There has been no progress in implementation of the Sustainable Development Goals although three years have passed since its adoption, said a top development planner of the government yesterday.
“Rather, there have been only talks,” said Shamsul Alam, a member of the General Economic Division of the planning commission.
Although the global goals were adopted in 2015, the non-governmental organisations who are interested in working to achieve the targets of the SDGs have not forward with action plans.
“They should have prepared the action plans to help achieve the SDGs.”
Alam's comments came at discussion styled 'Enhancing the participation of community-based organisations and civil society organisations in democratic governance in Bangladesh', jointly organised by the Centre for Policy Dialogue, Oxfam and the EU at the capital's Lakeshore hotel.
Information on 70 indicators of the SDGs is readily available in the existing system, while data related to 171 indicators is not available, according to Alam.
“This is a severe bottleneck to implementing the goals.”
The GED fixed the activities of the line ministries to implement the action plans and provided trainings to all government officials, officials of the Islamic Foundation and imams of all mosques in Dhaka city. “The local government bodies are important to achieving the SDGs,” he said, while calling for enlisting them to perform specific duties and make them accountable and transparent.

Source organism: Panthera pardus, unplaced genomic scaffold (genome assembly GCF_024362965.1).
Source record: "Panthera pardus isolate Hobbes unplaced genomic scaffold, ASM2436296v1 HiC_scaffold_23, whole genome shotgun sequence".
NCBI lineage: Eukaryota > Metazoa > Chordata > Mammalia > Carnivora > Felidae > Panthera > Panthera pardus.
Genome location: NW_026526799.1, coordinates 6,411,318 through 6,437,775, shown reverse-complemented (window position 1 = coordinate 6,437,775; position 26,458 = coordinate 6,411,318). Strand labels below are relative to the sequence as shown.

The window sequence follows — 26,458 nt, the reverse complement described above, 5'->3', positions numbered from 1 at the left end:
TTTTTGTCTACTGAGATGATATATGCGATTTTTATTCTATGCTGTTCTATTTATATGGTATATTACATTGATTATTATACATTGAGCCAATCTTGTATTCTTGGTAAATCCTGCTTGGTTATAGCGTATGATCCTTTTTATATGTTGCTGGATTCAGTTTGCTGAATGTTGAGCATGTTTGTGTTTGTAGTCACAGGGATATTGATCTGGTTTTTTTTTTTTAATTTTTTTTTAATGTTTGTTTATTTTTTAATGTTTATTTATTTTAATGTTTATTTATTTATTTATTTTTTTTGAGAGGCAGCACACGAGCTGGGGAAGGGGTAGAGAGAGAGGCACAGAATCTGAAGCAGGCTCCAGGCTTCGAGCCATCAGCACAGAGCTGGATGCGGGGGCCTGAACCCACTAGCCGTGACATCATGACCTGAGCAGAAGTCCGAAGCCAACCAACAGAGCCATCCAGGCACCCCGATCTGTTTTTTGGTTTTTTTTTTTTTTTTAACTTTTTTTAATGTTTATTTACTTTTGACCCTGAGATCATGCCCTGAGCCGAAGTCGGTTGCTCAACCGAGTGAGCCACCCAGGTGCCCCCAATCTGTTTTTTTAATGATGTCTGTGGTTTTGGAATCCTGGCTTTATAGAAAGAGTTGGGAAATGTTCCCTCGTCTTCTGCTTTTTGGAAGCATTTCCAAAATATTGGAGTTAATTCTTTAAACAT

Raising awareness among all the people in the country is a tough job as Bangladesh is a small country with a huge population, said Shaheen Anam, executive director of Manusher Jonno Foundation.
“It is the government's responsibility to create awareness among the mass population regarding the SDGs.”
The main barrier to development is the lack of coordination among government organisations, NGOs and donors.
A participatory role is very important for development as well as accountability and transparency at every level, she added.
Mario Ronconi, head of cooperation of the EU delegation to Bangladesh, suggested localisation of the activities of the SDGs.But that would be a challenge for Bangladesh as the local government bodies do not have the capacity and aptitude for it.
Ronconi suggested preparing sector-based action plan in coordination with line ministries.
“Local government bodies should play a strong role,” said Fahmida Khatun, executive director of the CPD. She also emphasised on participation of stakeholders in development planning and implementation to achieving the SDGs.
Towfiqul Islam Khan, senior research fellow of the CPD, in his keynote presentation, echoed the same as Ronconi.
“The ownership of SDGs does not lie with the central government only but also with the sub-national and local authorities.”
The NGOs, the media and other stakeholders are committed to working closely with the government to follow up the progress on implementing the global goals at the local level.
“Without a strong decentralised local government system, successful localisation of the SDGs will be difficult,” he added.
Akram H Chowdhury, a former lawmaker; Sharmeen Murshid, chief executive officer of Brotee; Masuda Farouk Ratna, executive director of Gram Bikash Shohayak Shangstha; and Mafuza Akhter Mala, senior programme officer of Oxfam, also spoke.